Beneath a woolen poncho, she saw the leader open the door of his house, desponding through the morning mist.
" is coming," she said to the other peasants, who began to gossip from one side to the other.
Unexpectedly, they fell silent
- I would never think that this leader would have the hard face to go with us - said the wrinkled lady, turning her gaze to the other side.
- what a tough face! He is sure to charge us for the round trip in his truck, as he did the last time.
- a scoundrel!
- It would be better to go.
- We are already here. In addition, in the city they can pay us to go for a few laps in the square, with a flag in hand.
- And yelling against the government.
- We need that money.
- But, we do not need that leader to exploit us to the fullest extent, even for the air that one breathes.
- It is true!.
- Couldn't we get rid of him? - The teenager suggested, taking the pistol out of the pocket of his black kaito pants.
All the peasants gathered a few steps away from the leader's house looked at the weapon.
- Uiuuuiiii !!!!!! - They exclaimed in fear.
- It's not a bad idea.
- Of course not.
- Only he has his spies- pointing at a cholita with a thick leg that he threw in concentration, making everyone turn over to see her go by with her golden gauchos swinging with each step she took on her fourteen-centimeter heels.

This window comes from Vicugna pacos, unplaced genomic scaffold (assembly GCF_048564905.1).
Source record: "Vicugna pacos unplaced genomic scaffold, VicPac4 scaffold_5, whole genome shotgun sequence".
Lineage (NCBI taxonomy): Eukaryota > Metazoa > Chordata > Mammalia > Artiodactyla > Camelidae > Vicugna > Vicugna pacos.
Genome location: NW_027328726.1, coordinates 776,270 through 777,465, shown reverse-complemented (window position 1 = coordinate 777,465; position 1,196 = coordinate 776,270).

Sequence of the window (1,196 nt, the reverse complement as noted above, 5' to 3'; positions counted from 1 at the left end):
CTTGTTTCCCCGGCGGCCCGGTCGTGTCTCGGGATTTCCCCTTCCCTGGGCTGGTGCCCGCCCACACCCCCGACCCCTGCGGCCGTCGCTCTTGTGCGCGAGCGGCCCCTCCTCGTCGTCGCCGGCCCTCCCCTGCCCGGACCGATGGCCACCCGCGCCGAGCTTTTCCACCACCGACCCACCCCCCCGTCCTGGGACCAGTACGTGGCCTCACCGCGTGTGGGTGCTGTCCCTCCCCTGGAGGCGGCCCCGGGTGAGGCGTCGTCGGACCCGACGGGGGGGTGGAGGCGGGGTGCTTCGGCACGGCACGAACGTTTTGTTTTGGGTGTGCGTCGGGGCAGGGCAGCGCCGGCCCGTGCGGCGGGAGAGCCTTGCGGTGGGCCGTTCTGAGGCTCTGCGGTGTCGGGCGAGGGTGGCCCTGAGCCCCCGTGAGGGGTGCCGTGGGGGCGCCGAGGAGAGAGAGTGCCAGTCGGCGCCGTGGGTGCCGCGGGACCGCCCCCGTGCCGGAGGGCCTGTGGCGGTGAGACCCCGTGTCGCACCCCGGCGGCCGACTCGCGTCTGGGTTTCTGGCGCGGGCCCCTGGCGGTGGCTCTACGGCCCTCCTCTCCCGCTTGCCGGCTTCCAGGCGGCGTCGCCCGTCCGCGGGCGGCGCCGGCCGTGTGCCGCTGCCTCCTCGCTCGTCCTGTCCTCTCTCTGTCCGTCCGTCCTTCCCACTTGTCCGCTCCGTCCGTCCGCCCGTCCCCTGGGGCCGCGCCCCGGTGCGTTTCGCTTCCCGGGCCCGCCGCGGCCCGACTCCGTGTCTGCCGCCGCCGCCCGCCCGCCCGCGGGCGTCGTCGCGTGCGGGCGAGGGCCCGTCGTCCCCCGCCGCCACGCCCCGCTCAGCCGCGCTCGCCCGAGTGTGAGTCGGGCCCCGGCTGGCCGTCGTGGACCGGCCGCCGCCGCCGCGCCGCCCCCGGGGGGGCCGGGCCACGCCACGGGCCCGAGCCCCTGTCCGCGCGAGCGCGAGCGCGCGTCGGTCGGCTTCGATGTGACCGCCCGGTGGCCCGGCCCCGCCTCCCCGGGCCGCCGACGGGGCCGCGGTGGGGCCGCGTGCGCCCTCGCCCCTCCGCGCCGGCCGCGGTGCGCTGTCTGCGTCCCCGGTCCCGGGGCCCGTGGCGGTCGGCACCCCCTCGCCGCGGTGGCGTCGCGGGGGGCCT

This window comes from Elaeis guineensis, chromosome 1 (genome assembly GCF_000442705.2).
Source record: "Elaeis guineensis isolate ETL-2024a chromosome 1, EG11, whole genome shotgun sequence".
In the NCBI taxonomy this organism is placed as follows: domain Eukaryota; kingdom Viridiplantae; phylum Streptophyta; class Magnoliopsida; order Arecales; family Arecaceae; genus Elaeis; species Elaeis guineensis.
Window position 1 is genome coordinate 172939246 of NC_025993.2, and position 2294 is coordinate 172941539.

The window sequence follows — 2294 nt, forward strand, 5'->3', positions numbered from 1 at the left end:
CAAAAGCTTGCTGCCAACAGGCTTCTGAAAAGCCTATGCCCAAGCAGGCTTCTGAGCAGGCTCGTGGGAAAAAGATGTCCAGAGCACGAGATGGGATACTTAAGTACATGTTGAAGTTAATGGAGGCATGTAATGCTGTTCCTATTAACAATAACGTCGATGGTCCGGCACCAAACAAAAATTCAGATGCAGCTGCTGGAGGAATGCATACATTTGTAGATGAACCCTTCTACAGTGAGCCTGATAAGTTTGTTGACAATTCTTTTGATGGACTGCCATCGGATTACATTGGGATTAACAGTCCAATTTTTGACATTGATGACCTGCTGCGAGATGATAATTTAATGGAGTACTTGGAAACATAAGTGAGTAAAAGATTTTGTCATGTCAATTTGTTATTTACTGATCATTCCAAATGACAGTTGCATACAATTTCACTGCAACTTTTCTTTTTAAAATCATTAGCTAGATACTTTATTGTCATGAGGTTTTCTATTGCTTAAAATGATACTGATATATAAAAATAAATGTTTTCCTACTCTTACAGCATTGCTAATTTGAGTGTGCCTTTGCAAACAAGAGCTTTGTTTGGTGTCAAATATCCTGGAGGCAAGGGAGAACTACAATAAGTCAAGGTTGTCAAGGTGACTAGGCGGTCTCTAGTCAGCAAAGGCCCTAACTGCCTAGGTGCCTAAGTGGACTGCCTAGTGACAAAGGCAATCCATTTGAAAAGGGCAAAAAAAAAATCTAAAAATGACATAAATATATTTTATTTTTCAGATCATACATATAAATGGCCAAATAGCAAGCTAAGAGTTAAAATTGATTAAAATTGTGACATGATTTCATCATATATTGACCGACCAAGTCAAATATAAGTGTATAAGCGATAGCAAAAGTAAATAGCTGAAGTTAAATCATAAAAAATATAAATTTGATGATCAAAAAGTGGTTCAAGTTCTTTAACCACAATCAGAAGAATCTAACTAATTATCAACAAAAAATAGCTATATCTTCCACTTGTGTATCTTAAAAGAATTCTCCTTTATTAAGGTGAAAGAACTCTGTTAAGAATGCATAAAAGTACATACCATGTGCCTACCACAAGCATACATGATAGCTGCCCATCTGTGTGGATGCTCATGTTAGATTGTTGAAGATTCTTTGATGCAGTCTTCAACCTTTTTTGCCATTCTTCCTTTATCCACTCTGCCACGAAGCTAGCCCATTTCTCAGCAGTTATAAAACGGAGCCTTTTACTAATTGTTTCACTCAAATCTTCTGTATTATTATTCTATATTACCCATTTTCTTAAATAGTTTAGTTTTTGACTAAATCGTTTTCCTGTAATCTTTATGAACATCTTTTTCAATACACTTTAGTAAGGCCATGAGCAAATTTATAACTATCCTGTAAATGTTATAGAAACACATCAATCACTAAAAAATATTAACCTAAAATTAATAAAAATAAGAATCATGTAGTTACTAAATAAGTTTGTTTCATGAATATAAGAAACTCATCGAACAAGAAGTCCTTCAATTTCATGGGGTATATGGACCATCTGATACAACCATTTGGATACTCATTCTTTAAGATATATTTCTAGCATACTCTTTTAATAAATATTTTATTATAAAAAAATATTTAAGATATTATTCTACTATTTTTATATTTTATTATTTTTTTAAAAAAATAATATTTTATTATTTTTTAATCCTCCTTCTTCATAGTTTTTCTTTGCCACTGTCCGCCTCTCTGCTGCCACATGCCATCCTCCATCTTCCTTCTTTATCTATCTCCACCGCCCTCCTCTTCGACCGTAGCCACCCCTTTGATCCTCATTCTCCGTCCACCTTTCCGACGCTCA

The women present looked at her with envy, seeing her covered with golden blankets and a Castilian wool hat to cover her blue contact lenses.
- which first? - Asked the teenager, seriously.
The moment was small as the leader came close to the group, protected by two thugs covering his back.
'And those? - Asked the wrinkled lady, raising her eyebrow with the horror of having seen a ghost and plens opera.
And the leader covered in alpaca and black leather, greeted his faithful followers, and was getting closer to the group, but not before giving him a kiss and the pink cheek of the cholita, who, said the gossip, was his lover in return of all the luxuries she would have ever thought of having in her sad single life.
- Is she married? the teen asked, glaring at her.
- and matters? It is still a sold out - whispered the old Lentudo, associated with the group but silent until then.